California oatgrass is a great option for replacing a lawn, withstanding frequent mowing, high traffic, and mild summer moisture stress. It also adds biodiversity to home landscapes. It functions well as a firebreak and erosion control grass, providing cattle and wildlife with nutrient-rich fodder. Use it as a focal point in pollinator, bird, or rock gardens, or in meadows; it looks great around pavers and stones. It can withstand flooding and grows well in clay or loamy soils in either full sun or moderate shade. California oatgrass adds to the ecological richness of landscapes by acting as a larval host for a number of Lepidoptera species, such as Lindsey’s skipper (Hesperia lindseyi) and Columbian skipper (Hesperia columbia).


California Native Grasses

Muhlenbergia rigens, the scientific name for deergrass, is a perennial bunchgrass that grows warm seasons and is indigenous to the southwestern United States and some regions of Mexico. It can be found growing in a variety of environments in California, including valley grasslands, yellow pine forests, mixed oak woodlands, and wetland-riparian communities. It is most abundant in the state’s coast ranges, Sierra Mountains, and Cascade foothills. This grass grows into a dense, fountain-like base tuft that is 4-6 feet wide and rises to a height of 3 feet. It has whip-like flower stalks that arch out and produce plumes that rise 2 feet above the mound, giving it the appearance of a spectacular fireworks display. With evergreen foliage, the leaves are small, pointed, and have a light silvery-green to purple coloration.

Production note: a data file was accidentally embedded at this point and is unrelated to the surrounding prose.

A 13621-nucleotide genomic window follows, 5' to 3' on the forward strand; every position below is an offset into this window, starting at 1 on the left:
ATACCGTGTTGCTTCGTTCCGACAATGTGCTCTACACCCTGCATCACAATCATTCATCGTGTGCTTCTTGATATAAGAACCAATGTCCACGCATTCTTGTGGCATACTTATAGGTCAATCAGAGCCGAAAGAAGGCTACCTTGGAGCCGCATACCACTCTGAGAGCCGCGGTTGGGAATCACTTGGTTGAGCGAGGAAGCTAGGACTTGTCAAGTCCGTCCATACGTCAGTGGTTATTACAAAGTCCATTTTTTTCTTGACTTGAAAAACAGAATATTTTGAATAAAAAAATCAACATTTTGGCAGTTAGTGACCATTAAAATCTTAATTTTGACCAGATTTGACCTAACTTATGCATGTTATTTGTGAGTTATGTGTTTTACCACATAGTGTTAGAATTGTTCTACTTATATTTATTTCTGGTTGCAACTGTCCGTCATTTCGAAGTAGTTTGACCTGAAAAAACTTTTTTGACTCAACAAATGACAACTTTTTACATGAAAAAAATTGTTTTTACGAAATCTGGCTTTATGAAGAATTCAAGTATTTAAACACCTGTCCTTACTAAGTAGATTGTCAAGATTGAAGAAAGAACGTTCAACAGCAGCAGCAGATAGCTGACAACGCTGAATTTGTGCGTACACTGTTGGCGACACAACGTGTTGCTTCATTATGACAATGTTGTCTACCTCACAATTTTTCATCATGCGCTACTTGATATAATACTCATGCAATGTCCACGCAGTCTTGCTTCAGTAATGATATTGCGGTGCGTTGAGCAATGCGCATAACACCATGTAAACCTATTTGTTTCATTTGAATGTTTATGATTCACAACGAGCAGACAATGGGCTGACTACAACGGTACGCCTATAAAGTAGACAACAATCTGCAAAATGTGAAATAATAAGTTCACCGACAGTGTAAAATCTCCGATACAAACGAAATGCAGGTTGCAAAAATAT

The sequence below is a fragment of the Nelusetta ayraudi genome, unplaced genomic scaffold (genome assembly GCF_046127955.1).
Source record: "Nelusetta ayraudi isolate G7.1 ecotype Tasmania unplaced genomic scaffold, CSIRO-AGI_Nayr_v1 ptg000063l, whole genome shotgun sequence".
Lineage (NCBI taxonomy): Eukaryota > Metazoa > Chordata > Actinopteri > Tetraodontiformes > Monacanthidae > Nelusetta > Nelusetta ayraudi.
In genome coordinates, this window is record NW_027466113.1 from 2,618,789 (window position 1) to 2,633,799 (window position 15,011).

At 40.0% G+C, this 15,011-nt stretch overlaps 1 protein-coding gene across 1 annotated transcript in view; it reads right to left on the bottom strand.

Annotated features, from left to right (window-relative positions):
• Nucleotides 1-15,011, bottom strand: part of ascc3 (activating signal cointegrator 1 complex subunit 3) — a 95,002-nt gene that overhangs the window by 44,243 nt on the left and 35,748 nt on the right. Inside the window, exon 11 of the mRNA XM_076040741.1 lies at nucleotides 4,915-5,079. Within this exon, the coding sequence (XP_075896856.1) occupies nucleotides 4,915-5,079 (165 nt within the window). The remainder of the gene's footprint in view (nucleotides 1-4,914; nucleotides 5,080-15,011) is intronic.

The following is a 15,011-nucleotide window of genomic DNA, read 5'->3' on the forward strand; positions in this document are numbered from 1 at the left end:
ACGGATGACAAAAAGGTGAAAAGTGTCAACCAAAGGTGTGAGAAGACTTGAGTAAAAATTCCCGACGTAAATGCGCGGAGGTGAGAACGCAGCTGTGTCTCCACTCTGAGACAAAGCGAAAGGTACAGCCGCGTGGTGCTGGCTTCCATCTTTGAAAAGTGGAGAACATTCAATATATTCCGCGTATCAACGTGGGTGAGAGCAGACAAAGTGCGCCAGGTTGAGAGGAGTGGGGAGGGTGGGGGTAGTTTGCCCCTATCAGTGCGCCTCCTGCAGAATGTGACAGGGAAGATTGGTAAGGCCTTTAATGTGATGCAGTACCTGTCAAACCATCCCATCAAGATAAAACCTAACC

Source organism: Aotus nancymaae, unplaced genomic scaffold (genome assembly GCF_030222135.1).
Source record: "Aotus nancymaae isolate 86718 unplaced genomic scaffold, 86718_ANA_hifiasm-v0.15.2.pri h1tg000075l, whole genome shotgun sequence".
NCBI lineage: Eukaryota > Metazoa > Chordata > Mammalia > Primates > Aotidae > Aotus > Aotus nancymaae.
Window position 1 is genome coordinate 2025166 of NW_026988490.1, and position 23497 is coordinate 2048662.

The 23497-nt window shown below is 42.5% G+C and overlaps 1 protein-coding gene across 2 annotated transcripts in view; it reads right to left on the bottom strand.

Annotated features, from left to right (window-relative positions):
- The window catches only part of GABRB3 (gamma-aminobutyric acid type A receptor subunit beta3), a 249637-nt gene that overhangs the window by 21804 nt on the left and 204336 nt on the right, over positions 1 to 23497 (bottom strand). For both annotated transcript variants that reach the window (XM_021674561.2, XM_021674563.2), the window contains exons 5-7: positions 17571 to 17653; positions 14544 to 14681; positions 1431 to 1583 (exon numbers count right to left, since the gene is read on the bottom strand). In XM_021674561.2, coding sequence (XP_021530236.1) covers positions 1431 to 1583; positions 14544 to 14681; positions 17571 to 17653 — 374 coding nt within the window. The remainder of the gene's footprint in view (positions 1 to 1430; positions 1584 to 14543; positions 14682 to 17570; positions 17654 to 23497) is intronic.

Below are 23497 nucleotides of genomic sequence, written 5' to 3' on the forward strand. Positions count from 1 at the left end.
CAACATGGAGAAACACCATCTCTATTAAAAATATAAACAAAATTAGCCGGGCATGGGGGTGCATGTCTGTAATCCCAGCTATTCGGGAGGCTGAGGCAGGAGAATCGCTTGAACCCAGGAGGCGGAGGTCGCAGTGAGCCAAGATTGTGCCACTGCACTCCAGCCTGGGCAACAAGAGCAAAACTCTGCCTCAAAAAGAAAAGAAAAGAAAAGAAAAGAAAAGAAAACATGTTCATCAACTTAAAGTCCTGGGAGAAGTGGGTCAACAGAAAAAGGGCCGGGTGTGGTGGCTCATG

Deergrass, so named because mule deer like to lie down in its drifts during the fawning season, is surprisingly thought to be deer-resistant. Birds are drawn to its seeds, while deer, cattle, and horses may graze on the younger, more edible individuals. This species enhances the biodiversity of the area by acting as a host plant for the umber skipper and the California ringlet butterfly.